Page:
They had a tea out each day called “Smooth Move”, which was “a gentle herbal laxative”. I passed on both this enticing brew and the stewed prunes with lemon slices that were put out each morning, although both were generally popular. Maybe they were helping people to achieve the “free flow of energy” that the teachers kept talking about.

The accommodations were livable (hot and cold water, heaters, plenty of lights) but the showers were primitive (and sometimes gave only cold water) and the bed was hard, my shoulder felt tweaked many mornings. Everything they have there is given by donations or bought with donated money, however, so I was overall impressed with how nice things were, considering.

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I was in a bunk cabin with five other dudes, all but one of them in their twenties and also first-time students. I hadn’t talked with any of them more than a few sentences before the vow of silence fell on the first night, and I wondered (and made stuff up) about them during the course. I shared a bunk bed with and sat in the meditation hall next to one guy, a big, brooding, athletic chicano dude. During the course, he looked to me to be angry and easily irritated, going through a lot of stuff and wishing that he wasn’t there.  I was a little intimidated, and I tried not to rock the bunk bed too much getting comfortable before falling asleep.  On the last day, however, when I finally talked to him for a while, I found him to be just a dopey, nice guy, who was happy that he had taken the course.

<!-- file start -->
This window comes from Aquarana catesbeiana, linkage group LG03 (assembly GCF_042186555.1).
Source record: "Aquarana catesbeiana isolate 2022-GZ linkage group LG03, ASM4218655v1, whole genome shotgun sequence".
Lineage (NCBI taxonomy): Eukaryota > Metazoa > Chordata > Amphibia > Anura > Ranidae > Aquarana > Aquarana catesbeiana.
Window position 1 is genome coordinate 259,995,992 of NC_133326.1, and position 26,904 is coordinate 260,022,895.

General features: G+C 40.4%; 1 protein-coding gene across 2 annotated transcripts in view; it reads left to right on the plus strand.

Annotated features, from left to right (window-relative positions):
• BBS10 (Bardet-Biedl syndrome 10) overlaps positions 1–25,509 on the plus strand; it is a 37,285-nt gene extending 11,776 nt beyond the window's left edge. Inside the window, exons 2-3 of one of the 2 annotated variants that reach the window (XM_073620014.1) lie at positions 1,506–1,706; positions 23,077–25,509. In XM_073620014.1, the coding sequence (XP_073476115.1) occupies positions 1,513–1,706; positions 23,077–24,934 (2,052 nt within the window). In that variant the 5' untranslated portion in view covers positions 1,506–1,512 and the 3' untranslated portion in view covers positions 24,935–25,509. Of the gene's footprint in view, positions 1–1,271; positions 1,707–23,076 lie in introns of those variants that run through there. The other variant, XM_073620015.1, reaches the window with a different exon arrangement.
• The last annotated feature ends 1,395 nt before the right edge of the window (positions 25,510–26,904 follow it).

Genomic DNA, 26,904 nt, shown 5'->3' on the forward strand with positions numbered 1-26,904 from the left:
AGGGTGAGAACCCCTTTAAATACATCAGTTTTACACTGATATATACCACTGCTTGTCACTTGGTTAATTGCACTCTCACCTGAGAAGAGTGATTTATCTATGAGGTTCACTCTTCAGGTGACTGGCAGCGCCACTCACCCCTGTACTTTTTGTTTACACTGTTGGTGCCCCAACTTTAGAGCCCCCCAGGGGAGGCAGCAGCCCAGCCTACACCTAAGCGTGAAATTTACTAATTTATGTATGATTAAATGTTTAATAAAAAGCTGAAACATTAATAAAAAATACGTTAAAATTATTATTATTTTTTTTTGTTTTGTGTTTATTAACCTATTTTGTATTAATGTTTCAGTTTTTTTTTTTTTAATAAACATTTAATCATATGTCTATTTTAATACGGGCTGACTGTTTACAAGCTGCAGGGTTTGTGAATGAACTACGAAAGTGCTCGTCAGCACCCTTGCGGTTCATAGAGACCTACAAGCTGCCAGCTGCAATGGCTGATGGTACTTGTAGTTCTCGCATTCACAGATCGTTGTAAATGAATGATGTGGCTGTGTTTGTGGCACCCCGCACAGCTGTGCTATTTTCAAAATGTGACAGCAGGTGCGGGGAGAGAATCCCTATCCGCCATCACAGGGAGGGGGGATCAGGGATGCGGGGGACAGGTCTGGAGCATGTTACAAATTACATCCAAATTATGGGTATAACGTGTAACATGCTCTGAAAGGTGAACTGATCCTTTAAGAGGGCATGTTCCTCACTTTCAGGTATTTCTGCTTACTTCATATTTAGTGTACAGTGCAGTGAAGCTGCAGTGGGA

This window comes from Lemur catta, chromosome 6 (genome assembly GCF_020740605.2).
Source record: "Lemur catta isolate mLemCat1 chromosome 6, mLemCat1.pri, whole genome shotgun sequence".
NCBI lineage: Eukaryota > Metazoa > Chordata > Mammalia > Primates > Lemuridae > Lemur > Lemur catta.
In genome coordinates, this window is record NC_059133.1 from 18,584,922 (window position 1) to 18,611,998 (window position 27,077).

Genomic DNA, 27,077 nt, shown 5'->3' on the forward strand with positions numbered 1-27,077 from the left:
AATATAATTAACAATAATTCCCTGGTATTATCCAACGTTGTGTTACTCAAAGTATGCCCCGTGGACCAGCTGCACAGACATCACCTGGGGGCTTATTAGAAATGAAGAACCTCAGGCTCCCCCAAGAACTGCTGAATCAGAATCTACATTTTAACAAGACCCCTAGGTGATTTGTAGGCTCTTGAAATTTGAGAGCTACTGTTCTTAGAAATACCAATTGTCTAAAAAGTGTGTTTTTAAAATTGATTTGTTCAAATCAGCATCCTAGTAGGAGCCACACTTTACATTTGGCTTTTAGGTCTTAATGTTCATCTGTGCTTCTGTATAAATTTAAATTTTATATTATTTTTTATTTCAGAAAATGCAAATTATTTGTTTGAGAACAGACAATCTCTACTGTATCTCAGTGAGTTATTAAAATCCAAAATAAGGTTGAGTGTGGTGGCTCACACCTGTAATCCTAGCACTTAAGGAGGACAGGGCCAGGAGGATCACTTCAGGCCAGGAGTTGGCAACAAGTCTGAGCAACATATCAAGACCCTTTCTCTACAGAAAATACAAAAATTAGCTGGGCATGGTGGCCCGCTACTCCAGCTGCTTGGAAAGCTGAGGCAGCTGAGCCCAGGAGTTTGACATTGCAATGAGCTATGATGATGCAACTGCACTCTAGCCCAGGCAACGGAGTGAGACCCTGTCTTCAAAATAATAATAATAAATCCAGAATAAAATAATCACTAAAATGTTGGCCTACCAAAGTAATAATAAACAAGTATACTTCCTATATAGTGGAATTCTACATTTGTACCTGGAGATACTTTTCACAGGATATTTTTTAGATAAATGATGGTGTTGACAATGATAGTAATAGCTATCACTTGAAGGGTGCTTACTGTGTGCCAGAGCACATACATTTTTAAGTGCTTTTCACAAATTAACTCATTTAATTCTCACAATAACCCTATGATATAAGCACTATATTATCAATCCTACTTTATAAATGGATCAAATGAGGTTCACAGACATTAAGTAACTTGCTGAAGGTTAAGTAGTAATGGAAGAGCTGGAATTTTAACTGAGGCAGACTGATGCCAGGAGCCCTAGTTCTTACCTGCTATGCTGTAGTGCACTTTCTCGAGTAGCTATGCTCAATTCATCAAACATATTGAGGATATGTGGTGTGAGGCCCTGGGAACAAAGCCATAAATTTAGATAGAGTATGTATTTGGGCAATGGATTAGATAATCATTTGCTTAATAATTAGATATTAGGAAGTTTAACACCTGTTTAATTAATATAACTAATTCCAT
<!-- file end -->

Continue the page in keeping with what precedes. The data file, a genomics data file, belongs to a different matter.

We learned three types of mediation while there. The first three-and-a-half days, we worked on a technique known as Anna-Panna Sati meditation, which is focusing attention on the breath as it enters and leaves the nostrils. The point of this is to focus the mind, to develop the facility of clarity and concentration that Buddhists call “Samadhi,” by releasing all distractions (other physical sensations, thoughts, the other people in the room) from our focus. At first, my mind raged and stormed, it was a torrential waterfall, I would be lost in thought, fantasy, aches and pains in my knees, plans and memories, wondering about the people around me, itching and fidgeting, and other distractions for five, ten, fifteen minutes before I remembered that I was trying to focus on my breath. Eventually, however, I “tamed the beast,” and I just let go of distractions and returned to my breath, without condemning the distractions or in any way pushing them away.  My consciousness became a lake with shallow ripples, resting on the area right below my nose, for long stretches of time.

My mind occasionally returned to an experience of chaos and anxiety, although this happened less frequently as the days went on.  Throughout the ten days, whenever I felt chaotic and needed concentration, I used the mediation technique of focusing my awareness on the breath.